cases, where an aggravating factor is found to exist, the State's interest in
protecting the child from such risk is substantial.{10}
	[¶29]  The State also has a legitimate interest in making the best use
of its limited resources.  There is no dispute from parents or agency
representatives that the Department's resources are limited and in many
instances are insufficient even to meet the needs of parents who are able
and willing to work on the impediments to the return of their children. 
When a parent has previously been determined, after notice and opportunity
to be heard, to be unable to care for a child, such that the parent's rights
must be terminated, that parent may not be a good candidate for further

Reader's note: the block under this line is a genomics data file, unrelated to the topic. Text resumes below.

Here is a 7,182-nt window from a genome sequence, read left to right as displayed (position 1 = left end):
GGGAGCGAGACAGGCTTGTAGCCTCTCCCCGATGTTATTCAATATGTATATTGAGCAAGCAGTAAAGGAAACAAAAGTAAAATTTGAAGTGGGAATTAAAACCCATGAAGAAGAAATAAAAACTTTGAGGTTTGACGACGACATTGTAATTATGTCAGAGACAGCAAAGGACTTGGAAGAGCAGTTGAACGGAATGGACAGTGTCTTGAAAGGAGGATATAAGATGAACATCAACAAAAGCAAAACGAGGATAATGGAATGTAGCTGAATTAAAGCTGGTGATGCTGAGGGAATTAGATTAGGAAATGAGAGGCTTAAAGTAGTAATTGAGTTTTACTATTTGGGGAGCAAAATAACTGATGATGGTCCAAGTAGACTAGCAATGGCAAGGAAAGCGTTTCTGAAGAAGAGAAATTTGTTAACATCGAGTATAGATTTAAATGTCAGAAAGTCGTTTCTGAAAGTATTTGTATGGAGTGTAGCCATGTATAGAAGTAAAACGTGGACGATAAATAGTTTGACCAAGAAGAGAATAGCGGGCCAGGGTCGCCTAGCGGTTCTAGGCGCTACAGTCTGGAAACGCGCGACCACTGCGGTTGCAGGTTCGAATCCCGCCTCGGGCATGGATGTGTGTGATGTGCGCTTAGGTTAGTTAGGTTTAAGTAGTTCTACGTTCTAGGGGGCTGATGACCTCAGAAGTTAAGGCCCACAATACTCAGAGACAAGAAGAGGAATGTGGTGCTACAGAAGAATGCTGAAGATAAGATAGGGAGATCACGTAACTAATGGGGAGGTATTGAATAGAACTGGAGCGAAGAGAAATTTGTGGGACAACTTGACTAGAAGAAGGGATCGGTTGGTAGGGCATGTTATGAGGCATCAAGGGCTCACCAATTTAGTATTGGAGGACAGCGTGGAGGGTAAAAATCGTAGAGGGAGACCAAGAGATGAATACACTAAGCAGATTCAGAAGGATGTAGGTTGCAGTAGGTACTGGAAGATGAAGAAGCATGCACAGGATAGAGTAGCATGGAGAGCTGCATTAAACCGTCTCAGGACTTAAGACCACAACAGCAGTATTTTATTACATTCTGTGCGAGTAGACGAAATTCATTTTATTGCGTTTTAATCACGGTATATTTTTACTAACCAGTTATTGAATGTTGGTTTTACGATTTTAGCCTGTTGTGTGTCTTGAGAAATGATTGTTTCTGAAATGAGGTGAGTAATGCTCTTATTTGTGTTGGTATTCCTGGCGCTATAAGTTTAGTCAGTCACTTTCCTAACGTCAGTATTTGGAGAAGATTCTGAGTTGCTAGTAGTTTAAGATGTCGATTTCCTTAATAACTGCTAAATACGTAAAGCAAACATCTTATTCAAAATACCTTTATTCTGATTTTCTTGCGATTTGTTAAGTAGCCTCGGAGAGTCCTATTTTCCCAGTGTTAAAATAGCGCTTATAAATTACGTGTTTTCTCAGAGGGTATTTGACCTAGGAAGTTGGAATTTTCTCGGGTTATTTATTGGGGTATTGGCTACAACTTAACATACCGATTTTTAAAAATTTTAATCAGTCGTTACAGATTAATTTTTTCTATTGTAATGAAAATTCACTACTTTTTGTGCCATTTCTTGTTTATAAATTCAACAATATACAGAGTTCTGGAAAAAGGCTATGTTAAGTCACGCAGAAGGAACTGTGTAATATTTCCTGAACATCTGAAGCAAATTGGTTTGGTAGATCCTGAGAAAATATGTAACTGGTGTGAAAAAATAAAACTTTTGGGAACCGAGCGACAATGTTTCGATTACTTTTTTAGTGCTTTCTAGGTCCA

expenditures of limited child protective resources in order to pursue
rehabilitation again.{11}  If difficult decisions regarding allocation of scarce
resources must be made, the Legislature's determination that a prior
involuntary termination is a factor to be considered is both reasonable and
legitimate.
	[¶30]  The court in this case considered the Department's previous
extensive provision of resources in its effort to reunify the mother with her
other children.  It also considered the severity of the harm suffered by those
children, noting the devastating lack of success of her recent efforts at
parenting.  The court appropriately placed considerable weight on the
circumstances in which her two sons, Daniel and Vernal, had recently been
found.  More importantly, the court directly addressed the mother's current
capacity as a parent in its final protection order:
The reliable evidence is virtually undisputed that it would [be]
dangerous to place this child in the [parents'] home without